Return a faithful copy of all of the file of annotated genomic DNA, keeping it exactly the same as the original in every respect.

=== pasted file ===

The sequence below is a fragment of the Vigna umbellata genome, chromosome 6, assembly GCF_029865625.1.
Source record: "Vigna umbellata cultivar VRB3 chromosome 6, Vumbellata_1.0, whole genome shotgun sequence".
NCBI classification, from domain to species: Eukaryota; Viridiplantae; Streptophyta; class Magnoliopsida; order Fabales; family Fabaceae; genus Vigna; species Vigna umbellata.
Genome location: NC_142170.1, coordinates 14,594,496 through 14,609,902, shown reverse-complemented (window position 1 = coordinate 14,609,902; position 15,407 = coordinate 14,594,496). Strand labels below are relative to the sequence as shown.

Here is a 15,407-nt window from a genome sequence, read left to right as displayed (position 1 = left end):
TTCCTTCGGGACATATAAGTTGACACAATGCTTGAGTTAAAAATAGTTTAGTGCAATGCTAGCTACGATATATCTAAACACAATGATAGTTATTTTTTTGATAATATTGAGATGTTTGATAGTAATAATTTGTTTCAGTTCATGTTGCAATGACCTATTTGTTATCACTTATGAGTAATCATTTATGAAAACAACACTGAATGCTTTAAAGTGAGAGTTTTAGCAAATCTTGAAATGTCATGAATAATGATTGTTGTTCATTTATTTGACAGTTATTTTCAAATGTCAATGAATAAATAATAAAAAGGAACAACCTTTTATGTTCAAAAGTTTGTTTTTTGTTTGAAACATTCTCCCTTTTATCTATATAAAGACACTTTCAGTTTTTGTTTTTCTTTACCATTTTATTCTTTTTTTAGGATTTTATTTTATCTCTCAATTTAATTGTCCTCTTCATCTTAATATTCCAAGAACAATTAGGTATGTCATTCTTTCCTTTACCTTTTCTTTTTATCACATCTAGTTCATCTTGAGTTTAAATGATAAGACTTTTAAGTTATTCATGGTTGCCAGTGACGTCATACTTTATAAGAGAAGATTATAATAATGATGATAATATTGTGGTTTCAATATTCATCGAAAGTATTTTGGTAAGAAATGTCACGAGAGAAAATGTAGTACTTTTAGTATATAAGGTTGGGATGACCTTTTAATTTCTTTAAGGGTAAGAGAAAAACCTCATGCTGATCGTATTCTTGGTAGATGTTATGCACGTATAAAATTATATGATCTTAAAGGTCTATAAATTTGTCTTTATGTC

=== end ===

The sequence below is a fragment of the Vigna umbellata genome, chromosome 6, assembly GCF_029865625.1.
Source record: "Vigna umbellata cultivar VRB3 chromosome 6, Vumbellata_1.0, whole genome shotgun sequence".
NCBI classification, from domain to species: Eukaryota; Viridiplantae; Streptophyta; class Magnoliopsida; order Fabales; family Fabaceae; genus Vigna; species Vigna umbellata.
Genome location: NC_142170.1, coordinates 14,594,496 through 14,609,902, shown reverse-complemented (window position 1 = coordinate 14,609,902; position 15,407 = coordinate 14,594,496). Strand labels below are relative to the sequence as shown.

Here is a 15,407-nt window from a genome sequence, read left to right as displayed (position 1 = left end):
TTCCTTCGGGACATATAAGTTGACACAATGCTTGAGTTAAAAATAGTTTAGTGCAATGCTAGCTACGATATATCTAAACACAATGATAGTTATTTTTTTGATAATATTGAGATGTTTGATAGTAATAATTTGTTTCAGTTCATGTTGCAATGACCTATTTGTTATCACTTATGAGTAATCATTTATGAAAACAACACTGAATGCTTTAAAGTGAGAGTTTTAGCAAATCTTGAAATGTCATGAATAATGATTGTTGTTCATTTATTTGACAGTTATTTTCAAATGTCAATGAATAAATAATAAAAAGGAACAACCTTTTATGTTCAAAAGTTTGTTTTTTGTTTGAAACATTCTCCCTTTTATCTATATAAAGACACTTTCAGTTTTTGTTTTTCTTTACCATTTTATTCTTTTTTTAGGATTTTATTTTATCTCTCAATTTAATTGTCCTCTTCATCTTAATATTCCAAGAACAATTAGGTATGTCATTCTTTCCTTTACCTTTTCTTTTTATCACATCTAGTTCATCTTGAGTTTAAATGATAAGACTTTTAAGTTATTCATGGTTGCCAGTGACGTCATACTTTATAAGAGAAGATTATAATAATGATGATAATATTGTGGTTTCAATATTCATCGAAAGTATTTTGGTAAGAAATGTCACGAGAGAAAATGTAGTACTTTTAGTATATAAGGTTGGGATGACCTTTTAATTTCTTTAAGGGTAAGAGAAAAACCTCATGCTGATCGTATTCTTGGTAGATGTTATGCACGTATAAAATTATATGATCTTAAAGGTCTATAAATTTGTCTTTATGTC